In today’s world, consumers expect personalized experiences in their business interactions. Companies must engage customers who buy their products and services if they want to be successful.
In fact, 66 percent of customers expect companies to understand their unique needs and expectations, and 76 percent of customers expect consistent interactions across departments, according to Salesforce.
Stacey Gaines, director of Marketing and Communication for HORNE, agrees.
“If you think about those little things, just going the extra mile helps,” she said. “And if people rate you highly, they’re likely to stay customers longer and become an advocate for you. They’re going to tell somebody, and that’s a big deal.”
Gaines said the best place companies can start when measuring marketing efforts and customer experience strategy is through commissioning a complete assessment.
“Typically, that is part of a comprehensive total business health check in which we look at all the touch points between the client and customer. We benchmark those against competitors and against industry standards to make sure they’re getting the mileage they need out of the efforts they’re making,” she said.
This assessment gives companies a clear understanding of where they are and where they need to go to remain competitive. It also reviews several marketing avenues including websites, social media channels and traditional sales collateral materials.
“Technology changes so rapidly,” Gaines said. “Things that a few years ago were on the cutting edge are now lagging. Websites need to be kept up-to-date and reassessed on a consistent basis. On the back end, search-engine optimization helps companies rank high in search results. If you haven’t got everything squared away, then you’re not going to be on the radar.
“And if your mobile load times are lagging, people get frustrated,” she added. “It impacts their perception of your company.”
Perception is key when it comes to your overall brand.
In the past, the word “brand” as it relates to companies meant the non-generic name for a product. But over time, Gaines said, it shifted to the feeling consumers have based on their interactions with companies. It also helps consumers understand a company’s mission and vision.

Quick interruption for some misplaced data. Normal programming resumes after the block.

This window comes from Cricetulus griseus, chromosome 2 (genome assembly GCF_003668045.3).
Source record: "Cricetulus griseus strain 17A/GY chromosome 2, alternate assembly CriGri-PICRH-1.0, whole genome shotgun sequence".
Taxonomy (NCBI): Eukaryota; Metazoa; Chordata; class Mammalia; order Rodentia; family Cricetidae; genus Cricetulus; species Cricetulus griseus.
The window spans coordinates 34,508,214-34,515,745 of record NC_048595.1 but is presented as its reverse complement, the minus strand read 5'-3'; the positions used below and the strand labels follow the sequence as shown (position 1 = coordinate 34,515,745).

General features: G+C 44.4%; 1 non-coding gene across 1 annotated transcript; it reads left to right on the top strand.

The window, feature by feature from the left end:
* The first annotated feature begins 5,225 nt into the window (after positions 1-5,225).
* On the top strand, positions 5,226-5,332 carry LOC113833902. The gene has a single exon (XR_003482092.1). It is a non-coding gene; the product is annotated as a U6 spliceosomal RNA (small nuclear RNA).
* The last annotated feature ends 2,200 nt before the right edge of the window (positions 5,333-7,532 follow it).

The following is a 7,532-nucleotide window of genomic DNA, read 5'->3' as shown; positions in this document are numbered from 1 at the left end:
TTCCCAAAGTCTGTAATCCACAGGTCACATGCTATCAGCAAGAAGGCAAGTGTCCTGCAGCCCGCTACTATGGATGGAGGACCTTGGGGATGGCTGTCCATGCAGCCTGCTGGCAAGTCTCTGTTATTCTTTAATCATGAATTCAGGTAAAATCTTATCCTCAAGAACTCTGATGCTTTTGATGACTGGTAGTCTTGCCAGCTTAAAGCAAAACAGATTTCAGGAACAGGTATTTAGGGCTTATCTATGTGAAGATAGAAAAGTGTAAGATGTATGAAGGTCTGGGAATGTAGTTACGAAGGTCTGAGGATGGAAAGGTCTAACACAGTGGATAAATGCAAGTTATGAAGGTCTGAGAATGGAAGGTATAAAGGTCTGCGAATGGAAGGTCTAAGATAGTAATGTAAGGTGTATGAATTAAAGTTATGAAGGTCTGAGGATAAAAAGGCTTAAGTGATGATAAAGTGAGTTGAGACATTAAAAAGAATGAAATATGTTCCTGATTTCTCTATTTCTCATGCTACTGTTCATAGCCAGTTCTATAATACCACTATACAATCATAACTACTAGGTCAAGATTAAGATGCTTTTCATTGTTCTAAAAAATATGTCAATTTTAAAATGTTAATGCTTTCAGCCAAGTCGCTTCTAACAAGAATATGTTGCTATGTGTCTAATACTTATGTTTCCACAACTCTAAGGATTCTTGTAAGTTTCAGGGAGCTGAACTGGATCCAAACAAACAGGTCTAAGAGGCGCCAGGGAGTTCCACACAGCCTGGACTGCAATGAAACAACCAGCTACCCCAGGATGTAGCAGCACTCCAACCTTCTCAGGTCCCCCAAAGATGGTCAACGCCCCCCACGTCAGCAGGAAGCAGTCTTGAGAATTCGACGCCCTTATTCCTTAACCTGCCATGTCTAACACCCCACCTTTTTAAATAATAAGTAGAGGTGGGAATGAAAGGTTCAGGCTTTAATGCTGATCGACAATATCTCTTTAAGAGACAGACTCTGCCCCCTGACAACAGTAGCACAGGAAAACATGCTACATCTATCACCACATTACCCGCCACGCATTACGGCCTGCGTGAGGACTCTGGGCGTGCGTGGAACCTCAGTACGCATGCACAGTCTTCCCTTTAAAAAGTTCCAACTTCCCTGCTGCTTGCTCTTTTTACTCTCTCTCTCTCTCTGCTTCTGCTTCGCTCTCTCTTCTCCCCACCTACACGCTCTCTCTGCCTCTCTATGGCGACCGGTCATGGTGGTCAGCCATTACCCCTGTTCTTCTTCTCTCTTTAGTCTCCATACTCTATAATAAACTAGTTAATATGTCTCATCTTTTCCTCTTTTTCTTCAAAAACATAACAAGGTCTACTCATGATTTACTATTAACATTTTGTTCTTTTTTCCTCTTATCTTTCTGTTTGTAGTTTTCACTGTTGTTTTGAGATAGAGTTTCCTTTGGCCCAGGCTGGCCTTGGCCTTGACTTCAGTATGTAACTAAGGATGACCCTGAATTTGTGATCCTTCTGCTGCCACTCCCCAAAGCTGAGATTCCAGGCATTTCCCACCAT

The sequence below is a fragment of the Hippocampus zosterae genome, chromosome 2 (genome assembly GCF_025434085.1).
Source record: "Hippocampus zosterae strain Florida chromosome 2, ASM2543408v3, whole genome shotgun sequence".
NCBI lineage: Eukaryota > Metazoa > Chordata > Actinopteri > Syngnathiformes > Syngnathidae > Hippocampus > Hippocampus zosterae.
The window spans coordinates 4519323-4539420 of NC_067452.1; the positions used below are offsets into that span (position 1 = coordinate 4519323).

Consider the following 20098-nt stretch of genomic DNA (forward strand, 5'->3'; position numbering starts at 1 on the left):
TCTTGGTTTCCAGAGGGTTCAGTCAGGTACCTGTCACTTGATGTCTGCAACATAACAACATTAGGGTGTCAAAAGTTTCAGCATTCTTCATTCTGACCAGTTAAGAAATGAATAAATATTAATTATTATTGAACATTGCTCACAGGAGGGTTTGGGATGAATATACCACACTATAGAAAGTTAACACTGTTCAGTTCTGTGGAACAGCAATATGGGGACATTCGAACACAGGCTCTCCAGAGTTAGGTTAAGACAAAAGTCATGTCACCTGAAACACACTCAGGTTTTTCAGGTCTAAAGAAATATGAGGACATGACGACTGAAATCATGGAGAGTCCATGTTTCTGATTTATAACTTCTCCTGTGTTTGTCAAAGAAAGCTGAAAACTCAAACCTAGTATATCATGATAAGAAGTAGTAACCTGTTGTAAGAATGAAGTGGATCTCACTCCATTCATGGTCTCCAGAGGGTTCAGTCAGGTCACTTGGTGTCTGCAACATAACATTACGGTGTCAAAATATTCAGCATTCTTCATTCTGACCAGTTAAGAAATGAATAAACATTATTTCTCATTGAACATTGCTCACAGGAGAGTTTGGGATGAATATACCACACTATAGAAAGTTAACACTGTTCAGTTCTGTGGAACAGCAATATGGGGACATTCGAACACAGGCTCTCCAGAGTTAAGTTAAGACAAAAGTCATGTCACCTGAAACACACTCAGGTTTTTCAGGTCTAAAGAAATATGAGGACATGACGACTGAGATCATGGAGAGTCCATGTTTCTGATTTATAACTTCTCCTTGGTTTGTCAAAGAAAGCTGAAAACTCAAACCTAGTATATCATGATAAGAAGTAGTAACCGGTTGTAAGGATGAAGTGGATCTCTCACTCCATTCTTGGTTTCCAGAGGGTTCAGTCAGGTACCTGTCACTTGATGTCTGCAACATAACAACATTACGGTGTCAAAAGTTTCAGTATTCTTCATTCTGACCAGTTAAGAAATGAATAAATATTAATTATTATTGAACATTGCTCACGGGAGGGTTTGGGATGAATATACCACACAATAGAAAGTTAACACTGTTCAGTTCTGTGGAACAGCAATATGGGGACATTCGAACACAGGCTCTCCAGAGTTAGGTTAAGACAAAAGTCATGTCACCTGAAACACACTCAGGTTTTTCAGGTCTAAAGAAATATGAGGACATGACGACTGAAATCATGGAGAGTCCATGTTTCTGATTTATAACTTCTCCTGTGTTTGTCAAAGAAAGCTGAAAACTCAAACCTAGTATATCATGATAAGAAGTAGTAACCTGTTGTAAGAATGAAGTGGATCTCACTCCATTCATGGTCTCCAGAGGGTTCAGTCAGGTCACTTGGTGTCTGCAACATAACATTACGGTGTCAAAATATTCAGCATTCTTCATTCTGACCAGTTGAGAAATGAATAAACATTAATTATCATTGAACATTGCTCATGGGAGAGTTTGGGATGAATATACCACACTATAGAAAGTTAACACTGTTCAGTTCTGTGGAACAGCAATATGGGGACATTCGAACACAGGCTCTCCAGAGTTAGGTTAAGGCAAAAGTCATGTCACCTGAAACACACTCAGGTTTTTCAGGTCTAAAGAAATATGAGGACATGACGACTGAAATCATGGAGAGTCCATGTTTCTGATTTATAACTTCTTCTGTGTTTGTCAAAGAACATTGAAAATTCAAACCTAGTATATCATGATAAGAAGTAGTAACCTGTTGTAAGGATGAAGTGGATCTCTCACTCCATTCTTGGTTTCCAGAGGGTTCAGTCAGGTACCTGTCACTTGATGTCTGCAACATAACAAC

“This varies by person,” she said, “so we want to make sure that all interactions are creating positive experiences.”
Some elements include:
- The recognizable image, or visual logo, that consumers can easily identify and connect with.
- The voice, or personality, found in marketing and communications materials.
- The values held by stakeholders, often reflected in the mission and vision statements.
- The desired market segment and how your company stands out from others in the industry.
Gaines said while marketing efforts are essential to build a brand, customer experience plays a major role.
“This is basically the combination of every interaction you have from someone picking up the phone at your offices to your sales collateral,” she said. “It’s your proposals, but also your website and your traditional media.”
Gaines added that companies shouldn’t confuse customer experience with customer service, which really is just one piece of the total customer experience.
“It does no good to have an incredible, beautiful website that people can easily find and then not pick up the phone when people call, which happens all the time,” she said. “Particularly with in-home services, you can get an edge by just answering the phone or calling back. All those things need to work in tandem.”
Gaines noted that the customer experience has become a top priority for business leaders because they see the impact on the bottom line. She said they know the investment in that area and higher customer satisfaction scores not only increase the loyalty of current customers but also bring in new prospects and help with talent recruitment as well.
She suggests answering several questions to maximize the return on investment:
- Where are you going?
- Why are you doing this?
- What does success look like?
“Having a strategic plan for your marketing and customer experience is vital,” she emphasized. “If you don’t have those defined, you’re just doing things intermittently and they need to work in concert together to help you achieve your goals.”
If you’re interested in a marketing and customer experience assessment as part of your brand, HORNE can conduct a comprehensive total business health check, so contact us today.